Information for Educational Professionals (School & Uni)

Based on the available research, we know around 2% of the students in your school, college or university are likely to have this disorder. If you are aware of a student who has BDD, there are a number of ways you may be able to support them.

Body Dysmorphic Disorder (BDD) is a psychological condition where a person becomes very preoccupied with one or more features in physical appearance, e.g. nose, skin, hair, etc. The concern can be very specific (e.g. “my nose is too big”) or it may be vague (e.g. “I feel ugly”). People with BDD engage in behaviours to ‘fix’ or hide the perceived flaw/s that are difficult to resist or control (e.g. frequently checking mirrors, seeking reassurance, etc). What is BDD? >

BDD can seriously affect a person’s daily life, including school, social life and relationships. It is very common for young people with BDD to feel anxious, upset, depressed because of their appearance concerns and experience life as being a struggle. What are the symptoms of BDD? >

Possible signs of BDD in school/college:

  • Stepping out of class to check mirrors or other reflective surfaces
  • Wearing excessive make-up or not adhering to uniform rules at school as a way of camouflaging appearance
  • Regularly arriving late, inconsistent attendance or not attending at all
  • Seeking reassurance about appearance
  • Avoiding certain lessons such as P.E where aspects of their appearance may be more visible
  • Appearing distracted and finding it difficult to focus in class due to appearance worries invading students mind
  • Avoiding being around peers or groups
  • Student becoming distressed or upset in class
  • Decline in academic performance

How do young people get help for BDD?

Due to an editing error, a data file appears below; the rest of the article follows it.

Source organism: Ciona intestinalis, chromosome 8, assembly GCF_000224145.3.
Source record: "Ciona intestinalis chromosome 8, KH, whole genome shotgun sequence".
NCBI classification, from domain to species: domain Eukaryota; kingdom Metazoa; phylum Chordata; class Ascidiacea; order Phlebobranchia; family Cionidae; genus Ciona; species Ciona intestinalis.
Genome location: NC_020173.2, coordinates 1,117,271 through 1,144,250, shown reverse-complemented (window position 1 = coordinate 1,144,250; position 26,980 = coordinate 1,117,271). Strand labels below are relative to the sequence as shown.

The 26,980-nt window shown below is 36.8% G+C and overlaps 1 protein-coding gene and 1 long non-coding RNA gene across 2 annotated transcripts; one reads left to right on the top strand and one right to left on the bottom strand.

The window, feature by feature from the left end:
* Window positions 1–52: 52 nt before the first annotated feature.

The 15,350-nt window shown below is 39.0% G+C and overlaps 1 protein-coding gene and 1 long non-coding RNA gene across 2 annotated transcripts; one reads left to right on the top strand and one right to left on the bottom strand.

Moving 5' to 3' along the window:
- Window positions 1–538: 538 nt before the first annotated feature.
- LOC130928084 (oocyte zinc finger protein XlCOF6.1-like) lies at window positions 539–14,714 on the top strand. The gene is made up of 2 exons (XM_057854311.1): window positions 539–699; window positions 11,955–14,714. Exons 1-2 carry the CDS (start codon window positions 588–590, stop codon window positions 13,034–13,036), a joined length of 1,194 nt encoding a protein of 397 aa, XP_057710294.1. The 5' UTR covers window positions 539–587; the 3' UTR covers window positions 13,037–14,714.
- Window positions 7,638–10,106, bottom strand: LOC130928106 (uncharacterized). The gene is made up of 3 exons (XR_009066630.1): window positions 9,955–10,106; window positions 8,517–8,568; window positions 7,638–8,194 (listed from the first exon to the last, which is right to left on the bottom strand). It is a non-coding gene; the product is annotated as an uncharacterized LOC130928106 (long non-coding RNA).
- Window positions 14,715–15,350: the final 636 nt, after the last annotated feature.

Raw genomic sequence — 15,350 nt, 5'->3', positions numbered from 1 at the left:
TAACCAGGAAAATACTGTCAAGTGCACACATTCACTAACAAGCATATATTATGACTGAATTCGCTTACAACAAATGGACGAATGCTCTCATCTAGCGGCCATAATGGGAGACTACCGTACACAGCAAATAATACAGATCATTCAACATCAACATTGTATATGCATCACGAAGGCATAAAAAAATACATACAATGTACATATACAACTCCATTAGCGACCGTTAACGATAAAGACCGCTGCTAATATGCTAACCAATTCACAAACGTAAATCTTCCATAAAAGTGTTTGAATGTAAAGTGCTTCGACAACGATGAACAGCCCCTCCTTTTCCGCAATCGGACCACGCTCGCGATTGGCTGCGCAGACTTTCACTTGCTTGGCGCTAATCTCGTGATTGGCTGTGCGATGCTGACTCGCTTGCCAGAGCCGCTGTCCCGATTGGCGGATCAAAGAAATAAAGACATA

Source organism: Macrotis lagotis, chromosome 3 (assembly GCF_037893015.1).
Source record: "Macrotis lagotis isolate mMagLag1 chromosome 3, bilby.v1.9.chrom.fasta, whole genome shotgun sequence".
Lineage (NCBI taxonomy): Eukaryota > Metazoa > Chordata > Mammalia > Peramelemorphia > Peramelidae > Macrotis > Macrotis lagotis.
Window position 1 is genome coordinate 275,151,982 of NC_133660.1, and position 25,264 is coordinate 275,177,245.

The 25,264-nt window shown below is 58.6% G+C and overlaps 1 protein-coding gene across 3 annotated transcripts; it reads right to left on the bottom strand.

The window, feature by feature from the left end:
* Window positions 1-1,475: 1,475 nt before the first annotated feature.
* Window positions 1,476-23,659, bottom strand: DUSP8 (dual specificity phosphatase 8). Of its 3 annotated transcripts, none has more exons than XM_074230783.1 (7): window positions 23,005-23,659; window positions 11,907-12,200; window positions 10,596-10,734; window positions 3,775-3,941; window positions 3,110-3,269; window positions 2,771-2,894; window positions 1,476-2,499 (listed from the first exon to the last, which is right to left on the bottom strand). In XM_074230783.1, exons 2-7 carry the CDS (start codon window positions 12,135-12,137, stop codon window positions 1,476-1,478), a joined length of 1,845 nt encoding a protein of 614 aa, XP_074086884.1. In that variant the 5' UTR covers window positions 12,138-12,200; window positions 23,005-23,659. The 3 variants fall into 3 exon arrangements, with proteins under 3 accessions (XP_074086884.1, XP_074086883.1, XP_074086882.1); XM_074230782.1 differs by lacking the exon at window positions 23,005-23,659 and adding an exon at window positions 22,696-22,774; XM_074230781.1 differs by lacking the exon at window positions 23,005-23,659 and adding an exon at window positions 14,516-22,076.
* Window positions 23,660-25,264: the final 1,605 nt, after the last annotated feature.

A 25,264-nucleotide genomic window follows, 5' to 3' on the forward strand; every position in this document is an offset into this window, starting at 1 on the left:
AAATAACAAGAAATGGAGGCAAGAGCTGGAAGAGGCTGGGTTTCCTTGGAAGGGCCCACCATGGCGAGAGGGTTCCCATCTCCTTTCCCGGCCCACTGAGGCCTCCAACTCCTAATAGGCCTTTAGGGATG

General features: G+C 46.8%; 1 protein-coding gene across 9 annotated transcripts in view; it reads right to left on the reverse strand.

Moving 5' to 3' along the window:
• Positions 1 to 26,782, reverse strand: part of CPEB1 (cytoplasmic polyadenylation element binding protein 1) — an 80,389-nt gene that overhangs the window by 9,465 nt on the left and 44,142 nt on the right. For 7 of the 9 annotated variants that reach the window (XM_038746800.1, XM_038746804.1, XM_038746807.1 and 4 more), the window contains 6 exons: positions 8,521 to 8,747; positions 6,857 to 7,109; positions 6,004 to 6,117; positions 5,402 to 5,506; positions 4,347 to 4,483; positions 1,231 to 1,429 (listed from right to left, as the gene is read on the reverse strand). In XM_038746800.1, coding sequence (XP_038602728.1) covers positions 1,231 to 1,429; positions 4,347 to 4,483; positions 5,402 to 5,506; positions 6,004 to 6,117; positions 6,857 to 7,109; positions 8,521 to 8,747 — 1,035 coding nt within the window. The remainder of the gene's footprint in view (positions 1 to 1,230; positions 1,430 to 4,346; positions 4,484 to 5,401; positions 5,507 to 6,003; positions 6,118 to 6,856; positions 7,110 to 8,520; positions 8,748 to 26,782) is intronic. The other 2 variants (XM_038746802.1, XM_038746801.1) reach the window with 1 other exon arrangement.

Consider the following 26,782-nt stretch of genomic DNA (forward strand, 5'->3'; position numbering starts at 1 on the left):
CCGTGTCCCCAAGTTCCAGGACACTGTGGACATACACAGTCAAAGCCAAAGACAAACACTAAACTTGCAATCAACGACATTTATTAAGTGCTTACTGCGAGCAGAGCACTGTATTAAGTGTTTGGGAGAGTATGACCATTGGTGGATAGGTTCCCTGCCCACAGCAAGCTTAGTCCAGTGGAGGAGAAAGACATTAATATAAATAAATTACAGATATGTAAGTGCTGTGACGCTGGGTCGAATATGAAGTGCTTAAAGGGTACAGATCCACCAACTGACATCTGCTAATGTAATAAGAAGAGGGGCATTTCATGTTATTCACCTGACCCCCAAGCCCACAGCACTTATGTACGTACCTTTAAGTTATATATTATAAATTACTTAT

It is difficult to manage BDD alone. Having supportive people on the young person’s side will make it easier for them to get the right help.

There are lots of ways young people can get help:

  • Tell someone they trust
  • Make a GP appointment (taking this information leaflet with them to their appointment)
  • If the GP agrees they may be struggling with BDD or appearance anxiety they will refer the young person to Child and Adolescent Services (CAMHS) (called Emotional Wellbeing and Mental Health Services (EWMHS) in some geographical areas.

The good news is that there are effective treatments for BDD! The UK’s national guidelines for BDD recommend two treatment options: Cognitive Behaviour Therapy (CBT) for BDD and/or medication.

What can schools/colleges do to help?

We know that BDD is as common as other mental health difficulties. In fact, based on the available research, we know around 2% of the students in your school, college or university are likely to have this disorder. If you are aware of a student who has BDD, there are a number of ways you may be able to support them.

Tips on how schools can help:

  • Students may need a time-out in lessons if they are feeling anxious or overwhelmed